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Service Provider

5G: You Can Have Your Slice and Security Too!

April 25, 2019 — by Louis Scialabba1

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We have heard it before. Another generation of mobile architecture is upon us and we are euphoric for all the cool things we can do more of.  And of course good marketers will swear that you can lasso the moon if you have enough money to pay for it.

Let’s inspect 5G for what it really is, save the hype.  It is an upgrade in the mobile architecture that pushes new computing elements and services closer to the edge in order to scale and improve network performance.  The 5G specifications rely on virtualized and distributed network functions that span across remote locations, and is heavily dependent on robust, secure interworking between remote and local virtualized network functions. 

5G also opens the network to new services using IT protocols and Open APIs – the latter of which introduces significant additional liability on the responsibility of the carrier network security owner.

I’ll Take a Slice of That

The “Network Slicing” concept in 5G aims to isolate specific application traffic into a dedicated virtual network. Each slice carries the traffic originating from a specific application, such as IoT Telemetry and Autonomous Vehicles, Smart City and Smartphone. Each application has its unique network traffic pattern and requires specific security policies. Having an isolated virtual networks brings security benefit and limits security risk impact to the specific slice.

[You may also like: Here’s How Carriers Can Differentiate Their 5G Offerings]

Sharpening the Edge

With this new network paradigm based on service-based architecture (SBA), the previous 3G and 4G network element boxes transformed into a cloud of micro-services functions, distributed and disaggregated based on the carrier coverage needs and specific applications deployed in the carrier network. The new architecture exposes many internet interfaces in various network segments from the core peering link up to the far-edge compute to address scale and low-latency requirements.

Such mass exposure of external internet interfaces significantly raises the cyber security threat level. IoT and its applications running at the far edge provides new services based on vast usage of open, published interfaces based on HTTP\2.  On one hand, this enables openness and service agility, and on the other, extensive exposure to attacks tools and tactics using publicly available information to wreak havoc on network infrastructure and services. 

In other words, the new 5G security perimeter has widened and expanded far beyond what we are familiar with in LTE and 3G world.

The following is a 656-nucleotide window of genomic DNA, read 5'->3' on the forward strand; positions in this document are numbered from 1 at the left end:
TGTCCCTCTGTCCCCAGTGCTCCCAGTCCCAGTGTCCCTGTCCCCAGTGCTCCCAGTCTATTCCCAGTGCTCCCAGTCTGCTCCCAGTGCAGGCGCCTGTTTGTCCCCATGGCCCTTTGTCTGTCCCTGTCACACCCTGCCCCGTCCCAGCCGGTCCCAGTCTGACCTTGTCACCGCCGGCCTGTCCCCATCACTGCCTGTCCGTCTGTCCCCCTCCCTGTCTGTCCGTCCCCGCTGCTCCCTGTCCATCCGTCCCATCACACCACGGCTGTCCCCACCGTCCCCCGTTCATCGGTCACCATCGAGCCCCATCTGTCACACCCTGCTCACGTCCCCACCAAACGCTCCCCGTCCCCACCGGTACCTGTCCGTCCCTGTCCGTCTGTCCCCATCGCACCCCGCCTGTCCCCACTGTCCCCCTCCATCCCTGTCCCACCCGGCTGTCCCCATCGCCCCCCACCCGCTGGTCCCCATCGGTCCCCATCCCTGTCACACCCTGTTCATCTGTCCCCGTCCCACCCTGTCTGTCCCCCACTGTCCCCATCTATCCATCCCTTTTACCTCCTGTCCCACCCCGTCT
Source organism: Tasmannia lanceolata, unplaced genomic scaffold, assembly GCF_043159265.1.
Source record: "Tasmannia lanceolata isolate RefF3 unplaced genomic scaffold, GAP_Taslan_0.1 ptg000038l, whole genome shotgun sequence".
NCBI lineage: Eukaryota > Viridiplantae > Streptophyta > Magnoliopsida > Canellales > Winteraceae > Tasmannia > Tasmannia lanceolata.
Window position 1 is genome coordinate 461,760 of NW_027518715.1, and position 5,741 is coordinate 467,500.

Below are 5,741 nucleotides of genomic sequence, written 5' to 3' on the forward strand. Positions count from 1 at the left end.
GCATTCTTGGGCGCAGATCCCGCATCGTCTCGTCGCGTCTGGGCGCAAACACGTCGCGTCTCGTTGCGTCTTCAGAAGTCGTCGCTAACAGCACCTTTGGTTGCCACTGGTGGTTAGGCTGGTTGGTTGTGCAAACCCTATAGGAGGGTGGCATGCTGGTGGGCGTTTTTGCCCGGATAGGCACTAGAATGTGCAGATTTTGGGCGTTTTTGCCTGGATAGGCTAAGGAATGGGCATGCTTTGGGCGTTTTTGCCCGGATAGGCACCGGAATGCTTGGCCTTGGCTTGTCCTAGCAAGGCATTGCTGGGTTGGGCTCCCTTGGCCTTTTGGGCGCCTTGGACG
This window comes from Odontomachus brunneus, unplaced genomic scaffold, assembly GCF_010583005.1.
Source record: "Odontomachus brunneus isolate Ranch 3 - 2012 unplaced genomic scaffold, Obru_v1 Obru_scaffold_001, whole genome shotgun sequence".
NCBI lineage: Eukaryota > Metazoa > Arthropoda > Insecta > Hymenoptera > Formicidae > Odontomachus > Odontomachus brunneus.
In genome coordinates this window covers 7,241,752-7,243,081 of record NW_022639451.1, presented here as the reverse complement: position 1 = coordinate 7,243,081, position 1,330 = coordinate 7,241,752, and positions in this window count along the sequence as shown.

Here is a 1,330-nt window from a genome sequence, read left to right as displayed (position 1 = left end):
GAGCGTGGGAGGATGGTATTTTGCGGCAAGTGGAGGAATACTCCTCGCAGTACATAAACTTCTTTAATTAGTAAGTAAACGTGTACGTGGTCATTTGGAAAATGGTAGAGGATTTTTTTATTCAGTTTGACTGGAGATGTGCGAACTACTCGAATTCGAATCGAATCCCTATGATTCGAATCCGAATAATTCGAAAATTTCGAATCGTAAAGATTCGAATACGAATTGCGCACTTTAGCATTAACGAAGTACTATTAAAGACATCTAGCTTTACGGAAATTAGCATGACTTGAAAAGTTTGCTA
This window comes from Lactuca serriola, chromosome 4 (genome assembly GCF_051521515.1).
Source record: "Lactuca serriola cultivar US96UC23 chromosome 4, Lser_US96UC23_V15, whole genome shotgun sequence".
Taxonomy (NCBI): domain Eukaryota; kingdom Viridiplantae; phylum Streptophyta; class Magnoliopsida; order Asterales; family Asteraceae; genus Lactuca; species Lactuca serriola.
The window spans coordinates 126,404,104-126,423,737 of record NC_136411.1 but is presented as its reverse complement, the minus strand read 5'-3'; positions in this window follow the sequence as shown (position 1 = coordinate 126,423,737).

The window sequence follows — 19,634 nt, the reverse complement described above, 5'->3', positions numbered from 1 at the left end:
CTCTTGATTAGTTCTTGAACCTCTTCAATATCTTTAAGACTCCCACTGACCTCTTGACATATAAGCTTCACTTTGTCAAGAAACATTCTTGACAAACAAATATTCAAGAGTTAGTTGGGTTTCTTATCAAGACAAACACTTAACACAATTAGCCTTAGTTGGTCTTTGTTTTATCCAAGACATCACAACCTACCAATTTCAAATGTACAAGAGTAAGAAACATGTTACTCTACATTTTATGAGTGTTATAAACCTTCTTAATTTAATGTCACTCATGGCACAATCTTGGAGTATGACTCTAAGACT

A Call to Arms

A typical network security solution will include various security elements such as firewalls, DDoS protection, web application firewall, etc. Each system may require its own domain expertise when it comes to proper configuration and tuning. When a carrier network is under attack, dedicated expertise is required for handling changes and setting the proper mitigation action.

With the new reality of network slicing and highly distributed network functions carrier security teams will be overburdened unless they employ an automated, self-learning defense mechanism. With the current telecom carriers, the economics of an increase in security staff is not an option when moving toward 5G – it just doesn’t scale from a cost-perspective and it puts human engineers at a disadvantage to ever-increasing machine-based bot attacks. 

[You may also like: Here’s How Net Neutrality & Wearable Devices Can Impact 5G]

Automation as Table Stakes

A comprehensive security solution used across all network slices benefit from ease of management and required team expertise. Security vendors must design security products around the concept of self-learning, which is essentially threat detection not heavily dependent on pre-configured rules. 

Minimal setup and configuration is required in 5G to lower carrier security team effort around system operation.  An automated attack mitigation capability provides security teams with ‘peace of mind’ that all attack time actions taken care without manual intervention by security administrators, with strong visibility into network security threats across all network functions and slices.

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Attack Types & VectorsSecurity

Is My Smart Home Telling People What I Do Every Day?